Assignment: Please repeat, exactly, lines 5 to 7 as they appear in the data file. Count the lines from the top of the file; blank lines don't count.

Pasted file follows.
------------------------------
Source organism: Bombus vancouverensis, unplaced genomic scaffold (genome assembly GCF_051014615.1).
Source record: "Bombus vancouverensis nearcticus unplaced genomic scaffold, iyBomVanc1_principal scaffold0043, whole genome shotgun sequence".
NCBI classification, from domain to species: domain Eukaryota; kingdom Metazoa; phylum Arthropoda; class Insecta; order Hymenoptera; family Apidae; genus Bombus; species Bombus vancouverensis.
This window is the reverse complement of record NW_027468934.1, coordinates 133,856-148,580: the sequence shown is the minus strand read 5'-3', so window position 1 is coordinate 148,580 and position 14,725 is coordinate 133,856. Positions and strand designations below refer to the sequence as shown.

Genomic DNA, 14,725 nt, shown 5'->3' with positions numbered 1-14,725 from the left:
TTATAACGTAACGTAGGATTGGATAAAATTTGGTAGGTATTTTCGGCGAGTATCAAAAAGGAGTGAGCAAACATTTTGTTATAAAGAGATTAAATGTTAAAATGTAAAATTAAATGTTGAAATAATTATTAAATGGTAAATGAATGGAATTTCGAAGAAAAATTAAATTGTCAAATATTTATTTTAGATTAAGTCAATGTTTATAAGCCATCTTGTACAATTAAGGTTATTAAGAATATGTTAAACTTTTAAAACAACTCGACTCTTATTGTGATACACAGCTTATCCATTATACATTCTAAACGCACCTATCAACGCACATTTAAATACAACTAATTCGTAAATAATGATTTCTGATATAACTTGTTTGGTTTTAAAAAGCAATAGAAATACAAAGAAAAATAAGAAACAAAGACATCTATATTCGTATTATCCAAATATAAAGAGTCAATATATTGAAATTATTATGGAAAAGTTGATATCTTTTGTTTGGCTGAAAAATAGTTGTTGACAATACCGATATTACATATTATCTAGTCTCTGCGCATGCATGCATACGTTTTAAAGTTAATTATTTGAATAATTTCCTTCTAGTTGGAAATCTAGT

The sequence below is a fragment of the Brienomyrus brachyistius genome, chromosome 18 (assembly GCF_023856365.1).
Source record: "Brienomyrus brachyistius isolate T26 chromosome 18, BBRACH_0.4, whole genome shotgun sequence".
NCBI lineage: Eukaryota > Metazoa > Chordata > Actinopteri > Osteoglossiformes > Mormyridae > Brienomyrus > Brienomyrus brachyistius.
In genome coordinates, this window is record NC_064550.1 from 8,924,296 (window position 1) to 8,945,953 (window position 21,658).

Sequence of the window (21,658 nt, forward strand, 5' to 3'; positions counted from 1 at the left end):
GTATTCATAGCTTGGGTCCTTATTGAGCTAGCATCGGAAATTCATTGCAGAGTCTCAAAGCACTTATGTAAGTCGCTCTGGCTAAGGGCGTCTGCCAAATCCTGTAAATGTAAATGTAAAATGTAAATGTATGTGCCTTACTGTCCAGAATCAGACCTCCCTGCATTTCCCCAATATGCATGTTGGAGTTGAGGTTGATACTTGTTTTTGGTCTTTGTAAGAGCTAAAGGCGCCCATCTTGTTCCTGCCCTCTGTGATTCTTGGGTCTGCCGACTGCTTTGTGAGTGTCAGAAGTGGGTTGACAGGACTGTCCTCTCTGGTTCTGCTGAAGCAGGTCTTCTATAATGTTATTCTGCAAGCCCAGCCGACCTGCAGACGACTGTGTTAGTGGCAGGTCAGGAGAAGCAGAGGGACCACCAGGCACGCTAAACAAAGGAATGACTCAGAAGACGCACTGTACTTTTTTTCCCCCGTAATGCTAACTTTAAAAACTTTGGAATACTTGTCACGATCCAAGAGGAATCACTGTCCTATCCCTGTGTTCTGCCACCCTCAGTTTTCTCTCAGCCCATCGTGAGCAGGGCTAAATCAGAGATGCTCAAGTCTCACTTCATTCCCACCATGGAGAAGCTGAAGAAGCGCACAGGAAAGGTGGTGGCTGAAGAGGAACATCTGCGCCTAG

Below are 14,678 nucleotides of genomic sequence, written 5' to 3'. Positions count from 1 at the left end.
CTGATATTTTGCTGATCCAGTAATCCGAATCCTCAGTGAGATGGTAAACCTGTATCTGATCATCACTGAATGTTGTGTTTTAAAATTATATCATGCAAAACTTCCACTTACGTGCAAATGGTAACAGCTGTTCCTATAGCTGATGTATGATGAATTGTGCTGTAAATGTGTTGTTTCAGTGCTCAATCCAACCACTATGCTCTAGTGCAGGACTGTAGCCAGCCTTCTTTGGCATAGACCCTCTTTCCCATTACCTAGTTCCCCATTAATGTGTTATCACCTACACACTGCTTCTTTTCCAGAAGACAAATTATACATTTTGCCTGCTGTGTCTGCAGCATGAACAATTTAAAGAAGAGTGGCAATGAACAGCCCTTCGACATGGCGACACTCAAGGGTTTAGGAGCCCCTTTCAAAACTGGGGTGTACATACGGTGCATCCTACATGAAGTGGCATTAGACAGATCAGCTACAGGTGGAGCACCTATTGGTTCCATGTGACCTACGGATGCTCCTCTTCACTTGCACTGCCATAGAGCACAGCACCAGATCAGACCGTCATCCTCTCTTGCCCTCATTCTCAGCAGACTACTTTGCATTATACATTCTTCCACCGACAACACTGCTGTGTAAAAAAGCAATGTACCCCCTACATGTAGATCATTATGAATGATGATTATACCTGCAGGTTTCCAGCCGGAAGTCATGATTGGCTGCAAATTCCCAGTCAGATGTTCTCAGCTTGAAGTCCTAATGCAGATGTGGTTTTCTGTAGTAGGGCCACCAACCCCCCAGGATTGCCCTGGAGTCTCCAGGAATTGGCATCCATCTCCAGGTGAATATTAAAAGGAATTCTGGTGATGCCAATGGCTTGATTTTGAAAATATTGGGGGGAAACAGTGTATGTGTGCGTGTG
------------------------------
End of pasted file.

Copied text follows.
Genomic DNA, 14,725 nt, shown 5'->3' with positions numbered 1-14,725 from the left:
TTATAACGTAACGTAGGATTGGATAAAATTTGGTAGGTATTTTCGGCGAGTATCAAAAAGGAGTGAGCAAACATTTTGTTATAAAGAGATTAAATGTTAAAATGTAAAATTAAATGTTGAAATAATTATTAAATGGTAAATGAATGGAATTTCGAAGAAAAATTAAATTGTCAAATATTTATTTTAGATTAAGTCAATGTTTATAAGCCATCTTGTACAATTAAGGTTATTAAGAATATGTTAAACTTTTAAAACAACTCGACTCTTATTGTGATACACAGCTTATCCATTATACATTCTAAACGCACCTATCAACGCACATTTAAATACAACTAATTCGTAAATAATGATTTCTGATATAACTTGTTTGGTTTTAAAAAGCAATAGAAATACAAAGAAAAATAAGAAACAAAGACATCTATATTCGTATTATCCAAATATAAAGAGTCAATATATTGAAATTATTATGGAAAAGTTGATATCTTTTGTTTGGCTGAAAAATAGTTGTTGACAATACCGATATTACATATTATCTAGTCTCTGCGCATGCATGCATACGTTTTAAAGTTAATTATTTGAATAATTTCCTTCTAGTTGGAAATCTAGT

The sequence below is a fragment of the Brienomyrus brachyistius genome, chromosome 18 (assembly GCF_023856365.1).